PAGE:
At the glutamatergic synapse the neurotransmitter is removed from the synaptic cleft by high affinity amino acid transporters located on neurons (EAAC1) and astrocytes (GLAST and GLT1), and a coordinated action of these cells is necessary in order to regulate glutamate extracellular concentration. We show here that treatment of neuronal cultures with glial soluble factors (GCM) is associated with a redistribution of EAAC1 and GLAST to the cell membrane and we analysed the effect of membrane cholesterol depletion on this regulation.
In enriched neuronal culture (90% neurons and 10% astrocytes), GCM treatment for 10 days increases EAAC1 and GLAST cell surface expression with no change in total expression. In opposite, GLT1 surface expression is not modified by GCM but total expression is increased. When cholesterol is acutely depleted from the membrane by 10 mM methyl-beta-cyclodextrin (β5-MCD, 30 min), glutamate transport activity and cell surface expressions of EAAC1 and GLAST are decreased in the enriched neuronal culture treated by GCM. In pure neuronal culture addition of GCM also increases EAAC1 cell membrane expression but surprisingly acute treatment with β5-MCD decreases glutamate uptake activity but not EAAC1 cell membrane expression. By immunocytochemistry a modification in the distribution of EAAC1 within neurons was undetectable whatever the treatment but we show that EAAC1 was no more co localized with Thy-1 in the enriched neuronal culture treated by GCM suggesting that GCM have stimulated polarity formation in neurons, an index of maturation.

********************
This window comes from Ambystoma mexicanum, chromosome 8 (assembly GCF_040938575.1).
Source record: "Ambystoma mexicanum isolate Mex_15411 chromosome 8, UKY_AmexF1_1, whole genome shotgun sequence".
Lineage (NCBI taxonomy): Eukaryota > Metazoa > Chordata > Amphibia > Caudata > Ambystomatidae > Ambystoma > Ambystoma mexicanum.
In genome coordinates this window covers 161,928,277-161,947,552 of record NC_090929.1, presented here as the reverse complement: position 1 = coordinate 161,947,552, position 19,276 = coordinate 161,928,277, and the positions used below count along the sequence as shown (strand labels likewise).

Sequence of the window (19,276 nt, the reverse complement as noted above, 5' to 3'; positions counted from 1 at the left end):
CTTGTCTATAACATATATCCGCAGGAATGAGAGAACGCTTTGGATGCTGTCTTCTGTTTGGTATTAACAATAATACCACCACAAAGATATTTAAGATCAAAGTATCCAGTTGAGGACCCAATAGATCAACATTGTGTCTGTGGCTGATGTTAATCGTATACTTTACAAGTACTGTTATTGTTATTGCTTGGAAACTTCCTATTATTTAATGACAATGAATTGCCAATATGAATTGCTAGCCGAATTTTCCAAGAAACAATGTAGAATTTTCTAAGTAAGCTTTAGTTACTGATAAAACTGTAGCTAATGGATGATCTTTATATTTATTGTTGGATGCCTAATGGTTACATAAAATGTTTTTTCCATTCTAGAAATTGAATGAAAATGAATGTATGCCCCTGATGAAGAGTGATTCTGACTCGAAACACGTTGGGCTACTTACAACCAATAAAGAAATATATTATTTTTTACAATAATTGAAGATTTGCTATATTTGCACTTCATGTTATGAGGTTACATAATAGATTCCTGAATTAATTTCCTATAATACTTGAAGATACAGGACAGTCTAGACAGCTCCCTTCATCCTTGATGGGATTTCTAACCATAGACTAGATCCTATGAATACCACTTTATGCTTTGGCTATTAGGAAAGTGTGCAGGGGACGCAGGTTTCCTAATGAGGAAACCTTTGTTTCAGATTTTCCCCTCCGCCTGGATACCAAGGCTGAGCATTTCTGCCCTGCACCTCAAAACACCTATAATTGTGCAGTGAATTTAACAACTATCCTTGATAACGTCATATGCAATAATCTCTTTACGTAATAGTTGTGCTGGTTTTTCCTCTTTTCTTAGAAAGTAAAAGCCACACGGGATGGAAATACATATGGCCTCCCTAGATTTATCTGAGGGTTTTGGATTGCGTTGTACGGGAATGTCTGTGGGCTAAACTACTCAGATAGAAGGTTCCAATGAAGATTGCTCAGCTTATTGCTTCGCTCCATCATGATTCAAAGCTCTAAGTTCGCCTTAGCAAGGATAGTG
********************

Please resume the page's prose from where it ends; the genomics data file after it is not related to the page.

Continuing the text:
In conclusion we suggest that different regulatory mechanisms are involved after GCM treatment, glutamate transporter trafficking to and from the plasma membrane in enriched neuronal culture and modulation of EAAC1 intrinsic activity and/or association with regulatory proteins at the cell membrane in the pure neuronal culture. These different regulatory pathways of EAAC1 are associated with different neuronal maturation stages.